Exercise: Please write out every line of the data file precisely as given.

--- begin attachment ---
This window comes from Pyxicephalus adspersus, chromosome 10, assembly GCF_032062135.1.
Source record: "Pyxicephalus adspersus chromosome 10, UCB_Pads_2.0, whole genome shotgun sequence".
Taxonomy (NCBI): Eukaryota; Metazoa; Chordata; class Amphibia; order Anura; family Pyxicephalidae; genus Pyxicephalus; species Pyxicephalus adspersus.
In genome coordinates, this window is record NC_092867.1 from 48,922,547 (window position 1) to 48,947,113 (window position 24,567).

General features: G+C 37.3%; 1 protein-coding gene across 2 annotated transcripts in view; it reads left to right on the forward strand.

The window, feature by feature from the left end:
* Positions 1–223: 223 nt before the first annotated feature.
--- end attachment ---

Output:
This window comes from Pyxicephalus adspersus, chromosome 10, assembly GCF_032062135.1.
Source record: "Pyxicephalus adspersus chromosome 10, UCB_Pads_2.0, whole genome shotgun sequence".
Taxonomy (NCBI): Eukaryota; Metazoa; Chordata; class Amphibia; order Anura; family Pyxicephalidae; genus Pyxicephalus; species Pyxicephalus adspersus.
In genome coordinates, this window is record NC_092867.1 from 48,922,547 (window position 1) to 48,947,113 (window position 24,567).

General features: G+C 37.3%; 1 protein-coding gene across 2 annotated transcripts in view; it reads left to right on the forward strand.

The window, feature by feature from the left end:
* Positions 1–223: 223 nt before the first annotated feature.